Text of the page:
Marietta College begins extensive renovation project at Schaly Stadium

Graphic of baseball field project

Marietta College officials are excited to announce that extensive renovations at Don Schaly Stadium, home to the Etta Express baseball team since 1968, have begun and will continue until September.

The project was made possible by a lead gift from The Spartan Foundation and Hap and Meg Esbenshade, and generous gifts from alumni and friends.

James E. Tracy '78, who played for Schaly before being drafted by the Chicago Cubs, initiated the project. Tracy and his wife, Debra, made a generous gift and assisted in securing input and advice on best surfaces. Tracy is a member of the College's Athletic Hall of Fame and is the former manager of the Los Angeles Dodgers, Pittsburgh Pirates and Colorado Rockies.

Suzanne Knicely Schaly '62, Coach Don Schaly's widow, continues to support the baseball program that remains near and dear to her. She also made other significant gifts to the baseball program.

"When Don came back to Marietta College in the fall of 1963, he had a vision for the baseball program and the stadium is a significant part of that vision," said Sue Schaly. "This project will ensure that Coach (Brian) Brewer has a state-of-the-art classroom to continue the tradition of Marietta College baseball that Don started."

Other significant donors are Life Associate Trustee Tom Carbonar '60, Trustee James Fryfogle '73 and his wife, Wendy Keck Fryfogle '75, Dave Conley '93 and Joseph Freddoso '83.

"The Marietta College community is absolutely thrilled by these gifts and that we are going to make these transformative upgrades at the stadium," said Marietta College President Dr. William N. Ruud. "The generosity of Hap Esbenshade and the other loyal baseball patrons are a big reason why we are going to make our baseball stadium one of the best facilities in NCAA Division III again."

The most notable addition will be the installation of a FieldTurf playing surface on the entire field, including foul territory and in the bullpens. To do this, approximately 15,000 cubic yards of dirt will be brought in to raise portions of the field as much as three feet, to minimize the risk of flooding.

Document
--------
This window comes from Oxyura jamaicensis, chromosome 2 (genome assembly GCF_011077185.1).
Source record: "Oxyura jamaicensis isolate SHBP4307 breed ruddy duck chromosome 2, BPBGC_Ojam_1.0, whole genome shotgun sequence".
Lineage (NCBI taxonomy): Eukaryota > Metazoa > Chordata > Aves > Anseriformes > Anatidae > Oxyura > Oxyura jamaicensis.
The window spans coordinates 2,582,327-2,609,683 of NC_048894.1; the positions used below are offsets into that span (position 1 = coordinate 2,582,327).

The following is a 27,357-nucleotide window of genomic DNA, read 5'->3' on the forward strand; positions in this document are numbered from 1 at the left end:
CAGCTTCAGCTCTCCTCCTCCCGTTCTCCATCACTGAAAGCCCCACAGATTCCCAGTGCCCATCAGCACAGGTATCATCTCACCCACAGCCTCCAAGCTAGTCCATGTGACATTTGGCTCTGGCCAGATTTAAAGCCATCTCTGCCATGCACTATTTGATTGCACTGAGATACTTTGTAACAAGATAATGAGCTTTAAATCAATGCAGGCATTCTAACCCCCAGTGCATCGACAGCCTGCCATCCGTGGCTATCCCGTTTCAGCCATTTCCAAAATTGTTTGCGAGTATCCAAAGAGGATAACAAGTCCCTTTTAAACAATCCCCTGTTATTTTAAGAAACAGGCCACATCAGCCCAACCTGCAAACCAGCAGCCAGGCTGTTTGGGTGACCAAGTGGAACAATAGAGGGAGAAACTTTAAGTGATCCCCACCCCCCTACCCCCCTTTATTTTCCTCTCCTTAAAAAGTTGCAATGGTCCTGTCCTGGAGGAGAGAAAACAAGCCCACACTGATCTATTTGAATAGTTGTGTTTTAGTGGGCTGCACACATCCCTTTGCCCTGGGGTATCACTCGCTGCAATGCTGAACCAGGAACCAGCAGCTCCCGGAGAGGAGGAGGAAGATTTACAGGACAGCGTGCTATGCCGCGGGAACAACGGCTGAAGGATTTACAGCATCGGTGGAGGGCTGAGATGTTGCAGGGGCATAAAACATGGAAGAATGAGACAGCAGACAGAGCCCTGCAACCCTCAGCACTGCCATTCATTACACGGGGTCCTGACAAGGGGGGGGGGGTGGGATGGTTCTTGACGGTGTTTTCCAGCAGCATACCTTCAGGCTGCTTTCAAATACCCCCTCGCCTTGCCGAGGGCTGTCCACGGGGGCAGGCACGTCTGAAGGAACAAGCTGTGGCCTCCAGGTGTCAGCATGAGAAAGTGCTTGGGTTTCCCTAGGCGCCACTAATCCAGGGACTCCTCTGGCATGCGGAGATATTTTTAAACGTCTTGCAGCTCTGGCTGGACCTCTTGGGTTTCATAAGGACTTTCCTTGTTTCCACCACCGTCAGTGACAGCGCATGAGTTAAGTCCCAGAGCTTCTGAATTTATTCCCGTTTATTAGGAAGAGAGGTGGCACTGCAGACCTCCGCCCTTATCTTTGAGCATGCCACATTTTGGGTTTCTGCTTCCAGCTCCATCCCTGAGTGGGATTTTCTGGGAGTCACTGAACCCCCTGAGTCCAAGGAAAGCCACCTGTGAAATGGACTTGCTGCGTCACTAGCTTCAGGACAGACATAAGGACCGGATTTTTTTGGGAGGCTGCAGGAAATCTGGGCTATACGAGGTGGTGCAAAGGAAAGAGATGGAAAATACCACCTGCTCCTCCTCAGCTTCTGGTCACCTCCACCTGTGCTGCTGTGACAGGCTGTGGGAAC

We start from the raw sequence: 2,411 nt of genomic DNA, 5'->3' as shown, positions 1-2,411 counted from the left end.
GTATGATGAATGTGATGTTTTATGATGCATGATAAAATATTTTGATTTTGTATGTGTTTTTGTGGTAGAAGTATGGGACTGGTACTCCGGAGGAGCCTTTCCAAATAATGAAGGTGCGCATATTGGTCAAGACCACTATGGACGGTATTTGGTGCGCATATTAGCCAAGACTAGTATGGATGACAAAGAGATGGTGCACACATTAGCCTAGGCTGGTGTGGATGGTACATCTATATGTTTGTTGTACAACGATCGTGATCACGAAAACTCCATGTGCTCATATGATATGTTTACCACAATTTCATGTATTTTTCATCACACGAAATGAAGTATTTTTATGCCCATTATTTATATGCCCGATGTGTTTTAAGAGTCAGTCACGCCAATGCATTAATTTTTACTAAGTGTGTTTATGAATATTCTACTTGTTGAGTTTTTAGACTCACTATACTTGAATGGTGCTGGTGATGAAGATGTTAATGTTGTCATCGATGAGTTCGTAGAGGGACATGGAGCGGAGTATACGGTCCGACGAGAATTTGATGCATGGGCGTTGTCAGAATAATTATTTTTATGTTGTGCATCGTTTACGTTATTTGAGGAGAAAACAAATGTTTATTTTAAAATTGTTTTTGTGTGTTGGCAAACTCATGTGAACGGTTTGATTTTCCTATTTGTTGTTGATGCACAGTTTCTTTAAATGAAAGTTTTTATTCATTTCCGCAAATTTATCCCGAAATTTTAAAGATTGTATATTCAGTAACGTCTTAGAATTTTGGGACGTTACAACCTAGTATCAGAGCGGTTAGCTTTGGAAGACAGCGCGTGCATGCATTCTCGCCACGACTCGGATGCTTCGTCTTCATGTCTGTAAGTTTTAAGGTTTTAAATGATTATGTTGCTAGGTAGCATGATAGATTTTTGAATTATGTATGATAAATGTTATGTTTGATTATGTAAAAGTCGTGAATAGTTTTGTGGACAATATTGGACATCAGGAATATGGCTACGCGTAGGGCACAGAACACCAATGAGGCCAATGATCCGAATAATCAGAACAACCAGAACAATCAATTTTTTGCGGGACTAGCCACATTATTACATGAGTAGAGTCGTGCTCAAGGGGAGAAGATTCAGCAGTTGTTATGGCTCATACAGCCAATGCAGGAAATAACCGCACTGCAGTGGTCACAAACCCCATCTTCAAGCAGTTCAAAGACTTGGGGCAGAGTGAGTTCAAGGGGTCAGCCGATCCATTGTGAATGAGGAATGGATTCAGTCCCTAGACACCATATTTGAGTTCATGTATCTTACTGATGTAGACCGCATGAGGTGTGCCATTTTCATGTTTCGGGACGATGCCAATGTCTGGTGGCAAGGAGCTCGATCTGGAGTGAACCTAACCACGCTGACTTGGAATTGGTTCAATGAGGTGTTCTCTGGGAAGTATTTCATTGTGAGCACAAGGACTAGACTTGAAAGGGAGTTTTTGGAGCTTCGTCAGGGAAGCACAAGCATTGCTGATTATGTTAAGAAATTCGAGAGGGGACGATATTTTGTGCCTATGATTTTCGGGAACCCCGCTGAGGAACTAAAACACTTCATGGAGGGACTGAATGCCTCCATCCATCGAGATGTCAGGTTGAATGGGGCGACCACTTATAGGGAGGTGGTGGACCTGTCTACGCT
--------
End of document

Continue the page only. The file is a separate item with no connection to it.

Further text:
The College has invested heavily in athletic facilities the past two years, including FieldTurf projects last summer at Don Drumm Stadium and Marietta Field for football, soccer and lacrosse.

Other features of the stadium renovation project include:

  • 8-foot, dark green ChampionWall home run fence
  • Larger, step-down dugouts
  • Pole-less backstop with net and padding
  • Center field moved in 10 feet to 400 feet
  • Foul territory down the lines will be reduced
  • Bullpens moved further down the lines for additional spectator space

"This is an exciting moment for the program, and we are thankful for everyone who has supported this project and the baseball program over the years," said Brian Brewer '93, who just completed his 16th season as Marietta's baseball coach. "We are installing the FieldTurf DoublePlay system, which is designed to replicate the speed, line and bounce of a natural grass field. We wanted a system with fast outfield grass, faster infield grass and even faster infield dirt. We feel we have found the field that meets our needs."

Pioneer fans around the globe can monitor the progress of the project on the internet. A live webcam has been installed and will stream until the project is complete.

The DoublePlay system is currently being used by the Toronto Blue Jays, Texas Tech University, the University of Tennessee, Oregon State University and the University of Louisville. The field will be a two-tone green in the "grass" areas with an ash red "dirt" on the full infield and warning track. There will also be a navy blue halo around home plate and runways to each dugout.

"The enhancements that we have been able to make over the past two years have allowed Marietta College to be a leader among all NCAA Division III programs," said Larry Hiser, Director of Athletics. "The renovations at the baseball facility will not only make a major impact on the program, but it will also allow the College to host additional events for the community — more high school games, more American Legion games and also baseball tournaments. This project will let high school student-athletes know that our facility is keeping up with the tradition and history of our program."

It was important to the donors, as well as the College, that the field be community oriented. For example, the baseline will be fitted for youth baseball and softball, as well as for a portable fence for younger ages and a portable mound for softball.

Marietta has won six national championships — more than any other Division III program — after Brewer guided the Etta Express to titles in 2006, 2011 and 2012. Marietta has also produced 50 players who have gone on to play some level of professional baseball since 1965.

The Etta Express have been dominant at home winning close to 85 percent of its games (908-167), which includes a 126-44 record in postseason games. Pioneer Park also hosted the Division III World Series from its inception in 1976 through 1987.

The facility was enhanced in 1988 with the addition of the three-story Kent Tekulve Media Building (which houses the press box, umpires' locker room, meeting room and concession stand), and elevated bleachers. The labor and equipment were donated through the Washington County Home Builders Association. The current Triple-A lighting system was added in 1994 through a lead donation from former Pioneer All-American and Major League pitcher Terry Mulholland '85.

The Spartan Foundation and Hap and Meg Esbenshade have a long history of support at the College, including generous support of The Marietta Fund, Student Life and Athletics. They continue to support for the Esbenshade Series, which was established by the late Harry H. Esbenshade Jr.